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Fax woes


joeh
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We use non-T.38 ISDN gateways with our PBXnSIP deployments. We have a customer who has a fax number slap bang in the middle of a DDI range that is (now) routed to their PBXnSIP. I attached a Linksys ATA to that extension, fixed G.711u, disabled echo cancellation\jitter buffers etc. Faxes from 'good' lines receive and send ok, faxes from international numbers or poor quality lines tend to fail.

 

Their old PBX basically had what I guess is a cut down TA - which they then plug their analogue fax into. They then route a DDI number to this interface.

 

My question is - what is the best way of supporting faxes on PBXnSIP installations? Is it best to avoid it entirely, stick with T.38 Gateways and ATAs or suggest a seperate analogue line entirely?

 

I would be interested to here what people use in the form of gateways and ATAs to support faxes.

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The problem is packet loss. T.38 compansates packet loss. That is the reason why T.38 has been specified. Unfortunately, they made it very complicated, so that the product support is still quite poor.

 

The PBX has the additional problem that it has to maintain a constant RTP playout rate. If the input side has too much jitter, the PBX starts to insert packets on its own. For voice that is great, but for Fax it is desastrous.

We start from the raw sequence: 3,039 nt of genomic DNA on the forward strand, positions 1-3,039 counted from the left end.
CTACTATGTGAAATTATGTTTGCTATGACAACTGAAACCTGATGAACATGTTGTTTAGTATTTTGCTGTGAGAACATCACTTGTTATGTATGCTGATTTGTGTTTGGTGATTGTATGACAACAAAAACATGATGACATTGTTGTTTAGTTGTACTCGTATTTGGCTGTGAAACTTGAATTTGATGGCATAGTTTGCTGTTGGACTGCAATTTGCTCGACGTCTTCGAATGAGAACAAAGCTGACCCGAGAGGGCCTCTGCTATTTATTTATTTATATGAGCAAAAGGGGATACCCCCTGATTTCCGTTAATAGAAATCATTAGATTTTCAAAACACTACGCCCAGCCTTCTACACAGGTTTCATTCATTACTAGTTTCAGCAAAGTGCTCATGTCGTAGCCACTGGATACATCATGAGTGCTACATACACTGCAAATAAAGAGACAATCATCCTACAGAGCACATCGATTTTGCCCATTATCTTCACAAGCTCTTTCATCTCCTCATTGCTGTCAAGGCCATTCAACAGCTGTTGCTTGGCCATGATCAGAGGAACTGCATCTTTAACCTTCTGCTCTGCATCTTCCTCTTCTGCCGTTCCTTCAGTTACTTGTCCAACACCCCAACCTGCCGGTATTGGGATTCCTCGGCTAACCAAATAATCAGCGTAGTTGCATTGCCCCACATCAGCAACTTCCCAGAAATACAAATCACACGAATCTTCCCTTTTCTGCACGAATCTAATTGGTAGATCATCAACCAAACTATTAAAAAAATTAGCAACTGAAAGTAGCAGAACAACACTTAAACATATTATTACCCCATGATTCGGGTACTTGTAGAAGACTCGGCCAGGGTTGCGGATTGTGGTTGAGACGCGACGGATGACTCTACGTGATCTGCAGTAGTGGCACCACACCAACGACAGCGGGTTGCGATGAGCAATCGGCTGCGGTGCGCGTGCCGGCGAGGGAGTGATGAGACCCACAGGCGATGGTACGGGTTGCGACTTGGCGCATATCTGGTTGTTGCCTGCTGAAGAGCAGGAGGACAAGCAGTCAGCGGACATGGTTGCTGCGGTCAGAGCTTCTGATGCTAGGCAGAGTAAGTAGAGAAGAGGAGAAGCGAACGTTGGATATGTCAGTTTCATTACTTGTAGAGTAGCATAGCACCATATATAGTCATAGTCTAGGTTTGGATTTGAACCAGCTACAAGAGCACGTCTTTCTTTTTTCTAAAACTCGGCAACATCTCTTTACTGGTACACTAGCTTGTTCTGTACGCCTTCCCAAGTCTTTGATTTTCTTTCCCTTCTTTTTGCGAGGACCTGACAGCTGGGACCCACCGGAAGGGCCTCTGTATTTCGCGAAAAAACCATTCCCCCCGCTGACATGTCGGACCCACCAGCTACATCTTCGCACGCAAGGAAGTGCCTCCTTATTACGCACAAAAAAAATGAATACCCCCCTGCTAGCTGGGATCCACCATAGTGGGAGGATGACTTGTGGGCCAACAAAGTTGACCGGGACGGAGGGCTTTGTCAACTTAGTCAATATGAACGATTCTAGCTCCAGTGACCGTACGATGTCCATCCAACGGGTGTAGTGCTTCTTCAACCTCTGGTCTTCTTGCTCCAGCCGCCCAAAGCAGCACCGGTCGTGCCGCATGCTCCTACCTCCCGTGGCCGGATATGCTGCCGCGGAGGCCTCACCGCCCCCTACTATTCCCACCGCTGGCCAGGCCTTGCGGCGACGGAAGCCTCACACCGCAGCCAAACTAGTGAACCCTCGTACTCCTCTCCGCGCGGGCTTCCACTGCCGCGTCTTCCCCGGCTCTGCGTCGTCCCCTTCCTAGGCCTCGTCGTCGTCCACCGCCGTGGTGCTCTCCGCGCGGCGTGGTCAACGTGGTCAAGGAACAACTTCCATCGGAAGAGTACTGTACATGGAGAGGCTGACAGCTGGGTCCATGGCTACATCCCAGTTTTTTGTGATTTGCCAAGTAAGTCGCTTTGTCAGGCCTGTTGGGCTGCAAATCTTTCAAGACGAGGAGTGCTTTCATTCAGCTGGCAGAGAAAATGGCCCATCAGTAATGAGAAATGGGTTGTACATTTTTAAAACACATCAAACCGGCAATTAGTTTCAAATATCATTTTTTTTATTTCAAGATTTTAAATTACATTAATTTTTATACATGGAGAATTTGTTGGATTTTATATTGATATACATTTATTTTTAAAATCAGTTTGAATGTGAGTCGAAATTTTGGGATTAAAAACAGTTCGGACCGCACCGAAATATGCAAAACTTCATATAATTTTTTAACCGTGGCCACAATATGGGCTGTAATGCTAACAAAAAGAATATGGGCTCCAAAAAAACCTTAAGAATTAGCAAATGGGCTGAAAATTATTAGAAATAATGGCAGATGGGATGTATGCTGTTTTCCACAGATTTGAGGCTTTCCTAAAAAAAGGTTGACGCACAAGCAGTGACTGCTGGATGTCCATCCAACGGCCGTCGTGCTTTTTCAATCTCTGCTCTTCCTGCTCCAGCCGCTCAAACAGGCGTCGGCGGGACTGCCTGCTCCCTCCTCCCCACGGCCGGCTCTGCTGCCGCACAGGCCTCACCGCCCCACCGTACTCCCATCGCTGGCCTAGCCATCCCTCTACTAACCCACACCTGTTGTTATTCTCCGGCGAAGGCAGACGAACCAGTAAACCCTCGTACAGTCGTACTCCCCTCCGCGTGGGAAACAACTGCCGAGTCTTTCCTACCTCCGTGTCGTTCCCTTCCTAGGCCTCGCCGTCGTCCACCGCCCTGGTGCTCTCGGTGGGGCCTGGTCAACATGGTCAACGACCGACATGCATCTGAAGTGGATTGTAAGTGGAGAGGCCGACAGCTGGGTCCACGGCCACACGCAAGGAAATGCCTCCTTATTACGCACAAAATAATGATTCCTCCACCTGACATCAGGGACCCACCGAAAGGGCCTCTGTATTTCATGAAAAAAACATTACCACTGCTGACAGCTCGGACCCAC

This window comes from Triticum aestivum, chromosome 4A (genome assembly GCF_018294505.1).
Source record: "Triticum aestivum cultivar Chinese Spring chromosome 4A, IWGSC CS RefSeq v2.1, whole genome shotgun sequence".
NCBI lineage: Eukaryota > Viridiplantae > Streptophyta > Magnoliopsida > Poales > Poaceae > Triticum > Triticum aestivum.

All in all, the bottom line is that you cannot transport Fax over the public Internet using G711. BTW the same is true if you are using compressing codecs.

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  • 3 weeks later...

T.38 only solves the problem for traffic between the two T.38 endpoints. If you have international carriers, they might tunnel the voice traffic through VoIP and don't deal with packet loss. In that case, you will not be able to receive faxes, no matter what you do on your side.

 

Generally speaking, if your RTP traffic is just in the LAN (where you have no packet loss) and your PSTN termination comes from a PSTN gateway, using T.38 or just G.711 does not make a difference. T.38 makes only sense if you want to send faxes over links that might loose packets.

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T.38 only solves the problem for traffic between the two T.38 endpoints. If you have international carriers, they might tunnel the voice traffic through VoIP and don't deal with packet loss. In that case, you will not be able to receive faxes, no matter what you do on your side.

 

Generally speaking, if your RTP traffic is just in the LAN (where you have no packet loss) and your PSTN termination comes from a PSTN gateway, using T.38 or just G.711 does not make a difference. T.38 makes only sense if you want to send faxes over links that might loose packets.

 

I've done tests using G.711U with different combinations of jitter and echo variables - with the same results. Faxes to national fax numbers work ok 50-75% of the time, international ones fail most, if not all of the time. Plugging the same fax into a vanilla analogue line works fine.

 

This is when both VoIP endpoints are on a uncongested 100Mbps LAN (the ATA and PSTN Gateway). Searching through Google suggests that faxing using G.711 may work sometimes, but isn't ideal - even on a LAN. My understanding was that T.38 may improve things. That said, the problems I am experiencing could be due to the interaction between the ATA and the analogue fax (I have tried different ATA vendors).

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  • 3 weeks later...
I've done tests using G.711U with different combinations of jitter and echo variables - with the same results. Faxes to national fax numbers work ok 50-75% of the time, international ones fail most, if not all of the time.

Whenever we sell a softswitch we tell the customer to buy analog lines.

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  • 1 month later...

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